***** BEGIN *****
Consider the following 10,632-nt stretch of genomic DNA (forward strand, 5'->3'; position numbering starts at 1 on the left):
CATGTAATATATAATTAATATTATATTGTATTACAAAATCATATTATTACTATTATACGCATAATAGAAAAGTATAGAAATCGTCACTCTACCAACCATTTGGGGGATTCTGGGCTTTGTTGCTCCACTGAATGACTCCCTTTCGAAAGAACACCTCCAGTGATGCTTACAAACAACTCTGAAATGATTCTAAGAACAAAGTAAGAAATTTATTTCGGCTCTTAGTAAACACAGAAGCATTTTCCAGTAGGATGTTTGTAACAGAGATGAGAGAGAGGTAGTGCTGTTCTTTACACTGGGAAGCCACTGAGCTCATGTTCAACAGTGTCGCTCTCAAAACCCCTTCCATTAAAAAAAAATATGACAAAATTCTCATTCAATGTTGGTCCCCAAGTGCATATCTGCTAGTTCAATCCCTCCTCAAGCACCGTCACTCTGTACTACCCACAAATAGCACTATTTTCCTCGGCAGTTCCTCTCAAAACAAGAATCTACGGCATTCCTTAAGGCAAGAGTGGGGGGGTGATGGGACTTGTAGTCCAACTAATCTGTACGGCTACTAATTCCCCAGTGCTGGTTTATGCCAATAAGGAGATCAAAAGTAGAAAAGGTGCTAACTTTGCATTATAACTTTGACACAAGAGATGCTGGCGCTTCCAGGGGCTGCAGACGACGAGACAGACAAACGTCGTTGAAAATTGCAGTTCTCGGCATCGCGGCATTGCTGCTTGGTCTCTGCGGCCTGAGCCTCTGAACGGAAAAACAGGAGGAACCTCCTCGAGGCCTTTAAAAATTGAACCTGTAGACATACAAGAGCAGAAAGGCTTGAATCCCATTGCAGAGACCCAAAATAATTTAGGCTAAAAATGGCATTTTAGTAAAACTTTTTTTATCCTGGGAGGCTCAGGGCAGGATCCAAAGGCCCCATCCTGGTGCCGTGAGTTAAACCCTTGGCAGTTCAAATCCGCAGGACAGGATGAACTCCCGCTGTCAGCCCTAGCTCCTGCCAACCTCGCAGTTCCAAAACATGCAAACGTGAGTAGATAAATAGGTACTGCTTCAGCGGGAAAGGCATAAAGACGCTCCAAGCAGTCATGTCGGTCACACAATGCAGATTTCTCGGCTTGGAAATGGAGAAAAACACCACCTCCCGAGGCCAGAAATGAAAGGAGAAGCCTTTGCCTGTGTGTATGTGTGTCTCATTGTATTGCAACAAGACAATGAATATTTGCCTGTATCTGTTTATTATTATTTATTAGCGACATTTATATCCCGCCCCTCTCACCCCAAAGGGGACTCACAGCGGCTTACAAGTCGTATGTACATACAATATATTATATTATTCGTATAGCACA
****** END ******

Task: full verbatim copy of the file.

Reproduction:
Consider the following 10,632-nt stretch of genomic DNA (forward strand, 5'->3'; position numbering starts at 1 on the left):
CATGTAATATATAATTAATATTATATTGTATTACAAAATCATATTATTACTATTATACGCATAATAGAAAAGTATAGAAATCGTCACTCTACCAACCATTTGGGGGATTCTGGGCTTTGTTGCTCCACTGAATGACTCCCTTTCGAAAGAACACCTCCAGTGATGCTTACAAACAACTCTGAAATGATTCTAAGAACAAAGTAAGAAATTTATTTCGGCTCTTAGTAAACACAGAAGCATTTTCCAGTAGGATGTTTGTAACAGAGATGAGAGAGAGGTAGTGCTGTTCTTTACACTGGGAAGCCACTGAGCTCATGTTCAACAGTGTCGCTCTCAAAACCCCTTCCATTAAAAAAAAATATGACAAAATTCTCATTCAATGTTGGTCCCCAAGTGCATATCTGCTAGTTCAATCCCTCCTCAAGCACCGTCACTCTGTACTACCCACAAATAGCACTATTTTCCTCGGCAGTTCCTCTCAAAACAAGAATCTACGGCATTCCTTAAGGCAAGAGTGGGGGGGTGATGGGACTTGTAGTCCAACTAATCTGTACGGCTACTAATTCCCCAGTGCTGGTTTATGCCAATAAGGAGATCAAAAGTAGAAAAGGTGCTAACTTTGCATTATAACTTTGACACAAGAGATGCTGGCGCTTCCAGGGGCTGCAGACGACGAGACAGACAAACGTCGTTGAAAATTGCAGTTCTCGGCATCGCGGCATTGCTGCTTGGTCTCTGCGGCCTGAGCCTCTGAACGGAAAAACAGGAGGAACCTCCTCGAGGCCTTTAAAAATTGAACCTGTAGACATACAAGAGCAGAAAGGCTTGAATCCCATTGCAGAGACCCAAAATAATTTAGGCTAAAAATGGCATTTTAGTAAAACTTTTTTTATCCTGGGAGGCTCAGGGCAGGATCCAAAGGCCCCATCCTGGTGCCGTGAGTTAAACCCTTGGCAGTTCAAATCCGCAGGACAGGATGAACTCCCGCTGTCAGCCCTAGCTCCTGCCAACCTCGCAGTTCCAAAACATGCAAACGTGAGTAGATAAATAGGTACTGCTTCAGCGGGAAAGGCATAAAGACGCTCCAAGCAGTCATGTCGGTCACACAATGCAGATTTCTCGGCTTGGAAATGGAGAAAAACACCACCTCCCGAGGCCAGAAATGAAAGGAGAAGCCTTTGCCTGTGTGTATGTGTGTCTCATTGTATTGCAACAAGACAATGAATATTTGCCTGTATCTGTTTATTATTATTTATTAGCGACATTTATATCCCGCCCCTCTCACCCCAAAGGGGACTCACAGCGGCTTACAAGTCGTATGTACATACAATATATTATATTATTCGTATAGCACA